Cats are cute and cuddly and spice up your life with their neverending shenanigans. They’re also why none of us can have good furniture. But when do you evolve from a cat lover to a cat hoarder? Join me as we read what cat owners say about this centuries-old question, “How many cats are too many cats?” Spoiler alert; the answer might be surprising.
From Real Owners
Explore the humorous anecdotes, personal reflections, and heartfelt confessions from fellow cat enthusiasts who have pondered the fine line between adoration and hoarding, shedding light on the fascinating dynamics that unfold when a love for cats reaches new heights.
1. Financial Considerations
There’s no limit to how many cats you can bring home, as long as you weigh in one crucial factor; money. Having three to four cats or more is alright if you can afford them. Money also ties in with space, meaning the sky is the limit if you have enough space.
2. Where Do You Live?
It’s better to own your house, according to a seasoned cat hoarder, than rent it if you want more than two cats. Rentals often don’t allow pets and charge a fee when they do. So if your lease is about to end, find a landlord who will allow pets, and ensure the deposits are refundable, especially if you’ve paid for each cat.
Consider any iffy neighbors who might complain about disturbances, and you’re good to go.
3. The Kids Are Alright
Most people think of their cats as children, and it’s sometimes why they won’t have any kids. One duplex resident dedicated an entire room to six cats because she lives independently. She can also afford vet fees which makes things easier. Another childless couple also has six cats in a three-bedroom apartment and plans on remaining child-free to give their cats free reign.
Some claim raising six cats is more manageable, whereas six children seem like too much work. I once dreamt of my cat scolding me for buying too many books, and I have decided to stick with the cat instead of any kids, at least until he doesn’t speak.
4. Three’s a Crowd
One helpful cat parent asked us to reconsider getting more than two cats.
If, like this parent, you don’t have enough time and stamina to be attentive to your cats, it’s best to limit their numbers. Cats get jealous quickly, so even if you give them playtime and attention, they can interrupt each other. The owner faces tons of distractions and a little claw action for engagement.
And if anyone has shut doors on a cat, you know they’ll meow like tortured little banshees until you let them back in. Money and space are good, but time is also valuable.
5. The Perfect Haul
As a cat owner, I’m always anxious to return home and see if my baby is alright. Others feel the same way and worry about what they would do in an emergency.
So, they’ve made a rule for how many cats they can have; if you can quickly grab them in your arms and run, keep them. One person can carry two cats, which means it’s two cats per person in the same space.
Others with a contingency plan think you should invest in cat carriers or backpacks so that removing them from a dangerous situation is manageable. But, of course, whisking them out in a stroller is another option that could work well.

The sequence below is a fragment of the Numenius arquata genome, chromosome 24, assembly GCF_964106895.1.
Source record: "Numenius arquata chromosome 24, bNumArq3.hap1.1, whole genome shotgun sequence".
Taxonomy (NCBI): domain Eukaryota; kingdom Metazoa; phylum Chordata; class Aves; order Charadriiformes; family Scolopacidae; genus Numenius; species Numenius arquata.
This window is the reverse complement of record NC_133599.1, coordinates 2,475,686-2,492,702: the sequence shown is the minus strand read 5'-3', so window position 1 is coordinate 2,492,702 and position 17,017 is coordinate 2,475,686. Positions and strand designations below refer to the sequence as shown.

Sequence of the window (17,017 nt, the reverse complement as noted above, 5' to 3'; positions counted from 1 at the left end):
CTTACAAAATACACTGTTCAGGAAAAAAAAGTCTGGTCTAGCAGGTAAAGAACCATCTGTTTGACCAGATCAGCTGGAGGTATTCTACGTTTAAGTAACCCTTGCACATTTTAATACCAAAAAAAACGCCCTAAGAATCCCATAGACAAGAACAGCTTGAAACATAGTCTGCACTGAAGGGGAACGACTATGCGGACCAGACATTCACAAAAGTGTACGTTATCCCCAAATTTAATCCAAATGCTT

6. The Litter
Cat poop smells can be overwhelming, and if your cats spray all over the place, good luck surviving in the house. Even without the spraying, more cats mean more litter. Only get a few cats if your home is cramped because the smell will drive you up a wall. Most people try to get one litter box per cat and an extra, just in case. Or use a Litter Robot for both cats.
It would help to clean it as often as possible to avoid upset cats and a stinky home. Nobody likes an unflushed toilet.
7. Moving Plans
People move around for better job opportunities, to move closer to family, for work, education, and many other reasons. If you’re likely to be moving places, consider the logistics of taking a small army of cats with you. Finding rentals that can keep your cats while you move can be difficult. It’s even more challenging to move across cities or states.
If you’re driving them yourself, think about potentially murderous fluffballs planning your demise in the backseat while quibbling with one another.
Even three cats can rack up quite the bill, especially if they’re rescues. You could have to deal with injuries from other cats on the streets, parasites, ear mites, fleas, vaccinations, and the cost of neutering/spaying them. You will also need to dedicate time to go back and forth for multiple visits; if one cat gets sick, the others could follow.
You might also need to steal yourself against temper tantrums before and after vet visits. It’s like watching an upset cloud hissing at you.
9. Getting Along
Do you already have a few cats and are thinking of getting more? Most people raise multiple kittens together or adopt bonded pairs. Often, adding a third into the mix could disturb the balance. For instance, one cat owner remarks how stressful conditions in the house have become after adopting a third cat. Unfortunately, the older bonded pair don’t just ignore the new cat but can be hostile towards each other.
10. What’s Too Many?
The secret is owning as many cats as possible, but only if you can handle these needs. For example, buying cat food and litter, cleaning the space, vet visits and costs, and playtime are all factors you need to be clear on before adopting more than what you can cuddle. With so many homeless cats struggling outdoors, it’s a great idea to rescue however many you can.
Be prepared for tons of cat hair, stolen food, and lots more fun when you do!
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